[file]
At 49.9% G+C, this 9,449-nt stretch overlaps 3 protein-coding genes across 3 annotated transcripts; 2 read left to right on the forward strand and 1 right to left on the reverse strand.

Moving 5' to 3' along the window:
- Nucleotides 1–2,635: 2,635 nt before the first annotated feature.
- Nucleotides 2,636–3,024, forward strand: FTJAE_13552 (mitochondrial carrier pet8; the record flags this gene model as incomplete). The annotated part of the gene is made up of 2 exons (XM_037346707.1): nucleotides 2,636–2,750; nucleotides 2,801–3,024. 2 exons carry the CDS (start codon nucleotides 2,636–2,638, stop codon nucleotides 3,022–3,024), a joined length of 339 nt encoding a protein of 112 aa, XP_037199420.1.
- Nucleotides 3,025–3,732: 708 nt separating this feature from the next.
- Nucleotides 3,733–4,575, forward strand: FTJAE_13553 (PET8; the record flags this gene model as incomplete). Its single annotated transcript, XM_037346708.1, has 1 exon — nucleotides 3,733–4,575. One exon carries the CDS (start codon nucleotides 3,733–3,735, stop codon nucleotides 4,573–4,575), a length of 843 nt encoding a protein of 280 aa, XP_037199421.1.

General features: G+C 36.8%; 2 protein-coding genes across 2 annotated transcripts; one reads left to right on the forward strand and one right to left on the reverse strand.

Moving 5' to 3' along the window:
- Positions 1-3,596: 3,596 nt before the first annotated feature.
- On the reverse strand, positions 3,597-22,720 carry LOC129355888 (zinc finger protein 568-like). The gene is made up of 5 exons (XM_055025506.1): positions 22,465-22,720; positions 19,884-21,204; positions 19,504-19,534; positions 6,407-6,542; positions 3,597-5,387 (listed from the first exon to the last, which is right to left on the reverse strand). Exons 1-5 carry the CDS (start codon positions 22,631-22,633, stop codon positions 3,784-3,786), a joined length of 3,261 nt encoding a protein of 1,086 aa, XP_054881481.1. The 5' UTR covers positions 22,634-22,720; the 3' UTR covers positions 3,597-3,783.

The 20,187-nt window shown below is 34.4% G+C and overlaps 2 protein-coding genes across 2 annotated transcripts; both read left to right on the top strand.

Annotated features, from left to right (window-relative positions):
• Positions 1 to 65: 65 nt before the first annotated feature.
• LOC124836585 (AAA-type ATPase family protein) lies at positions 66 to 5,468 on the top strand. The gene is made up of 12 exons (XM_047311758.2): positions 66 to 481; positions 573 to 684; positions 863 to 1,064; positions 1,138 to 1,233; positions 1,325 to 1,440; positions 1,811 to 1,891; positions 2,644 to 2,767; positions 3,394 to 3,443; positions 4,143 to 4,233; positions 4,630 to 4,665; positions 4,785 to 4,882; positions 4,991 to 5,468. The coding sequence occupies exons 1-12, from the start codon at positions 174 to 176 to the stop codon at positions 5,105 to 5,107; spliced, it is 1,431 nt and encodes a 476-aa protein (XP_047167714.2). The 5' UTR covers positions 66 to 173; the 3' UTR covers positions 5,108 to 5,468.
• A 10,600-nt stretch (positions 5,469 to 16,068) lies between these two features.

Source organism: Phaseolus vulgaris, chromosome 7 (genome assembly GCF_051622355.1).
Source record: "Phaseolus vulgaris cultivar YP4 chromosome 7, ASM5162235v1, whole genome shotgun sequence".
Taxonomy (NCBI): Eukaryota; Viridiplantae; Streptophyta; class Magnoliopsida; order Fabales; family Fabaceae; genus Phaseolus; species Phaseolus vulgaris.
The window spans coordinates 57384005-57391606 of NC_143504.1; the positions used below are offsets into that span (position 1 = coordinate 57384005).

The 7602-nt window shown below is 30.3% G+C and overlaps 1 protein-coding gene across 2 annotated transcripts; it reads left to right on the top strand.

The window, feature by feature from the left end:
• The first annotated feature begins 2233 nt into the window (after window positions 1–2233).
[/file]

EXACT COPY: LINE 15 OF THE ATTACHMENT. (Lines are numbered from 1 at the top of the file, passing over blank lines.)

• A 10,600-nt stretch (positions 5,469 to 16,068) lies between these two features.